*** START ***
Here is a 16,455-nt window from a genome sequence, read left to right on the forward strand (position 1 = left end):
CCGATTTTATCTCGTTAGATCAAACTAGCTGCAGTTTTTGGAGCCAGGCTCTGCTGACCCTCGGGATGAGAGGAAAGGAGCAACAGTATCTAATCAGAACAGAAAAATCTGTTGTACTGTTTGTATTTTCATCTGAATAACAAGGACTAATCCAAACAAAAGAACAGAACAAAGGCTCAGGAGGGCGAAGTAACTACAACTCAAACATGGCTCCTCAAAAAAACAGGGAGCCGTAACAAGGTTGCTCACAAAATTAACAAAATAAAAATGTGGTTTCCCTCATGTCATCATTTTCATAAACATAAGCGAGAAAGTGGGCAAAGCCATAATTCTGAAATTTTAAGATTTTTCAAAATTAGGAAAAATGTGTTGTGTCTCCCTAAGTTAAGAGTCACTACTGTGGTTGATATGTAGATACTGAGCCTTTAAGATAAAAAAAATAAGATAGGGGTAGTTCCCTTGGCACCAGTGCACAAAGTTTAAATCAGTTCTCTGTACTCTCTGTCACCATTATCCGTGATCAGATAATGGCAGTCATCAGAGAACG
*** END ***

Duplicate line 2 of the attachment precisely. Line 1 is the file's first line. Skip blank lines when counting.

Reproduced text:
CCGATTTTATCTCGTTAGATCAAACTAGCTGCAGTTTTTGGAGCCAGGCTCTGCTGACCCTCGGGATGAGAGGAAAGGAGCAACAGTATCTAATCAGAACAGAAAAATCTGTTGTACTGTTTGTATTTTCATCTGAATAACAAGGACTAATCCAAACAAAAGAACAGAACAAAGGCTCAGGAGGGCGAAGTAACTACAACTCAAACATGGCTCCTCAAAAAAACAGGGAGCCGTAACAAGGTTGCTCACAAAATTAACAAAATAAAAATGTGGTTTCCCTCATGTCATCATTTTCATAAACATAAGCGAGAAAGTGGGCAAAGCCATAATTCTGAAATTTTAAGATTTTTCAAAATTAGGAAAAATGTGTTGTGTCTCCCTAAGTTAAGAGTCACTACTGTGGTTGATATGTAGATACTGAGCCTTTAAGATAAAAAAAATAAGATAGGGGTAGTTCCCTTGGCACCAGTGCACAAAGTTTAAATCAGTTCTCTGTACTCTCTGTCACCATTATCCGTGATCAGATAATGGCAGTCATCAGAGAACG